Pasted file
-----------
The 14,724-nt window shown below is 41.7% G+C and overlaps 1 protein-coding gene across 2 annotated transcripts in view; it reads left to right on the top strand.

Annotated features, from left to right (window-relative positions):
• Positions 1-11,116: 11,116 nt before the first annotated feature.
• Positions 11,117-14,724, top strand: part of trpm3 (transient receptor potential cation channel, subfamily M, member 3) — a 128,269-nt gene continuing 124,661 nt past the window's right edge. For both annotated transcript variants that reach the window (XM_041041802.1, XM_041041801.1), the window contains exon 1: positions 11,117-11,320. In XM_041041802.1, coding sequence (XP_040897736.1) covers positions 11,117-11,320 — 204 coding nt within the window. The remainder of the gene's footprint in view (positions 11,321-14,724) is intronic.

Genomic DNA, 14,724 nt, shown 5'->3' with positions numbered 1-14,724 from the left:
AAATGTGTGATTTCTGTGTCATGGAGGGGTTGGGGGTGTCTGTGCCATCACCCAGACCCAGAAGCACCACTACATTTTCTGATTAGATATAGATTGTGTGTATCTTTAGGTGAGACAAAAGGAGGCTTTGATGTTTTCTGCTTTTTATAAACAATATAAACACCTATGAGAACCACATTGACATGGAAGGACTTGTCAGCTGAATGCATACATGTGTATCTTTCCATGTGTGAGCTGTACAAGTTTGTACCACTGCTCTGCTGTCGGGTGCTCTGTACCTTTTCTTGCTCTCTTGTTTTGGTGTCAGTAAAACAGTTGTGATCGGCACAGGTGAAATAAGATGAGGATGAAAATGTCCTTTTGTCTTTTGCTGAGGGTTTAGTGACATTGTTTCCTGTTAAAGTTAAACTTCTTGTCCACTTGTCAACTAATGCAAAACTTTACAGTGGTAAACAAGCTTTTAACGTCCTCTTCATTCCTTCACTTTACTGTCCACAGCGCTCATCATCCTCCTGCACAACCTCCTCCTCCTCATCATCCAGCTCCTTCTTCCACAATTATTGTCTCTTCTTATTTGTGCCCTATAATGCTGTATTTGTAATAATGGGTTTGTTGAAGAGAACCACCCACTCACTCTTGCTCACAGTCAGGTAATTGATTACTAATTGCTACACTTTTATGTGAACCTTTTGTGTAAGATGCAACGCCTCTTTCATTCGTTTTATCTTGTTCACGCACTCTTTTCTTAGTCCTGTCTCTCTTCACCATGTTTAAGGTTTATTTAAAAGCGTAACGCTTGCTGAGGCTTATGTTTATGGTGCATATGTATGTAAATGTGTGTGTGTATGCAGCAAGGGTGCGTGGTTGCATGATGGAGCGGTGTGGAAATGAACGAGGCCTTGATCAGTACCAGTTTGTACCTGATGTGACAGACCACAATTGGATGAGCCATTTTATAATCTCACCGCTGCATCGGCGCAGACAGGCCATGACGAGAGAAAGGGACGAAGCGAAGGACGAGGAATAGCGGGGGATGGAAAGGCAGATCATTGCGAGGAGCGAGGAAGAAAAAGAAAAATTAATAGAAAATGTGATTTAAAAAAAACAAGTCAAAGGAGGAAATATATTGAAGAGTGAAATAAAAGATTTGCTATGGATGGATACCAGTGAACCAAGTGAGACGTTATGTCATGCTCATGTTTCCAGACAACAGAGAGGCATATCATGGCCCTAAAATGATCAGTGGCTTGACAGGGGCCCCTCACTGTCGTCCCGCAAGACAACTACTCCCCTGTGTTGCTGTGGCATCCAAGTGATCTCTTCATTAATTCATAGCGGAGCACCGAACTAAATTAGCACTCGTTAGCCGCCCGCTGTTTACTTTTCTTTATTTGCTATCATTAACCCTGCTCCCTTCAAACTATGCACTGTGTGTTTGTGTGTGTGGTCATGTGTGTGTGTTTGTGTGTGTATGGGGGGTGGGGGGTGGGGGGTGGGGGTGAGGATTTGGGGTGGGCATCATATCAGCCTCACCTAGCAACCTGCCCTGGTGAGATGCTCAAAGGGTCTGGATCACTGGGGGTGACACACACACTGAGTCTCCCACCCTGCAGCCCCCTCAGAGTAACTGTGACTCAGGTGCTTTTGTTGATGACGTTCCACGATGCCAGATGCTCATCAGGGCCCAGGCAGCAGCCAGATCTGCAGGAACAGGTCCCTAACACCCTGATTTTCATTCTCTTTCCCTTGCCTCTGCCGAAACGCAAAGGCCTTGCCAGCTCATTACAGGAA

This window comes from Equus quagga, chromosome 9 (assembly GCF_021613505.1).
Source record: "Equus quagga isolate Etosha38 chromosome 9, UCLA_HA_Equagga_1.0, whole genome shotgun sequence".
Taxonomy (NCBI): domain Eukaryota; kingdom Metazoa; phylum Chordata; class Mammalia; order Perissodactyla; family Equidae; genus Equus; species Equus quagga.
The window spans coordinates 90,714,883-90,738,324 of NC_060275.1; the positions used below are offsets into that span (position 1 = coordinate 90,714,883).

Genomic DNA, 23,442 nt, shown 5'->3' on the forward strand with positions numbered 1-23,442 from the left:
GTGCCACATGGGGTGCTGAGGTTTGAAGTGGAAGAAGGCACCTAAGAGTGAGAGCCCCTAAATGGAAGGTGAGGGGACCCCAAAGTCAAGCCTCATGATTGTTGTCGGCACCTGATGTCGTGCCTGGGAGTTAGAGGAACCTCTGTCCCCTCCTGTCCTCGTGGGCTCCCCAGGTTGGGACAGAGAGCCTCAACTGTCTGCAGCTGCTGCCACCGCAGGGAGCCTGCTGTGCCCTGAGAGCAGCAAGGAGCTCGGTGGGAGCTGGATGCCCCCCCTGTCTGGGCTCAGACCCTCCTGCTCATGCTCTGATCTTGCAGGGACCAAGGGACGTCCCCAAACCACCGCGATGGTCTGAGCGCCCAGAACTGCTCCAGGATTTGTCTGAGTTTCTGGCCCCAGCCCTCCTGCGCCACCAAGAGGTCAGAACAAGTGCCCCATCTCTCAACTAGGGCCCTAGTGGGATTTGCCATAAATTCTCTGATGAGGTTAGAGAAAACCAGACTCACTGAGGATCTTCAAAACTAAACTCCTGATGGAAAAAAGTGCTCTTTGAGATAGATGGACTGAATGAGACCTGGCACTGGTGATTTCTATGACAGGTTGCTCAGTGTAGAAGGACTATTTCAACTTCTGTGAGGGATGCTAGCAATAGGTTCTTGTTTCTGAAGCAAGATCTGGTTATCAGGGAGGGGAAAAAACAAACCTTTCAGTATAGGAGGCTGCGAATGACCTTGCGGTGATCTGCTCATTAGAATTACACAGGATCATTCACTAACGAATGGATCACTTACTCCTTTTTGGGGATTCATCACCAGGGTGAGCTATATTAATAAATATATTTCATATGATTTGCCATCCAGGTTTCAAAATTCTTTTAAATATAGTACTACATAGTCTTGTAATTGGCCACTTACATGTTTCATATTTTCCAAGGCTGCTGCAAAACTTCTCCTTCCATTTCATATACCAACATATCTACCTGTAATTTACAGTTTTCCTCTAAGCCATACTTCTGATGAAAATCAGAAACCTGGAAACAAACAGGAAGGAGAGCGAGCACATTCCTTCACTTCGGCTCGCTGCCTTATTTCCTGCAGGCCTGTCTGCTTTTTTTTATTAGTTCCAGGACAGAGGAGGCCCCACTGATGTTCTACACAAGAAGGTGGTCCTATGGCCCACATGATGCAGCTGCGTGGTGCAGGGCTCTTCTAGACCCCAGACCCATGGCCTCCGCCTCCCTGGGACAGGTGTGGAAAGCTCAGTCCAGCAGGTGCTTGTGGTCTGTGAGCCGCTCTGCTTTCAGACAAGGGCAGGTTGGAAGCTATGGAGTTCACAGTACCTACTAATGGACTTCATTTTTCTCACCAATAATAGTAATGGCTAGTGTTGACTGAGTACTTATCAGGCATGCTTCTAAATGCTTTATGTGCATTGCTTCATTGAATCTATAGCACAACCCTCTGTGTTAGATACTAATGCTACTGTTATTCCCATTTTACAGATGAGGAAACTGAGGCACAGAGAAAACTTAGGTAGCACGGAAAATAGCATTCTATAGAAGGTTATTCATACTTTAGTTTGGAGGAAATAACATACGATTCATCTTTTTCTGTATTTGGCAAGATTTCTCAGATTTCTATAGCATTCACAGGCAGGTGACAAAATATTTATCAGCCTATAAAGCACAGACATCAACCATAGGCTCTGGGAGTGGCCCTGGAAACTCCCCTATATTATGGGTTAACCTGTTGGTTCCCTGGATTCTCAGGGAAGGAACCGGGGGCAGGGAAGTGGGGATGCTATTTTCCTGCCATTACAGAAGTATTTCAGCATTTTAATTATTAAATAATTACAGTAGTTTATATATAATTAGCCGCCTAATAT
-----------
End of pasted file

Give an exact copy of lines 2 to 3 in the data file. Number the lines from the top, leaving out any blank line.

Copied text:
Annotated features, from left to right (window-relative positions):
• Positions 1-11,116: 11,116 nt before the first annotated feature.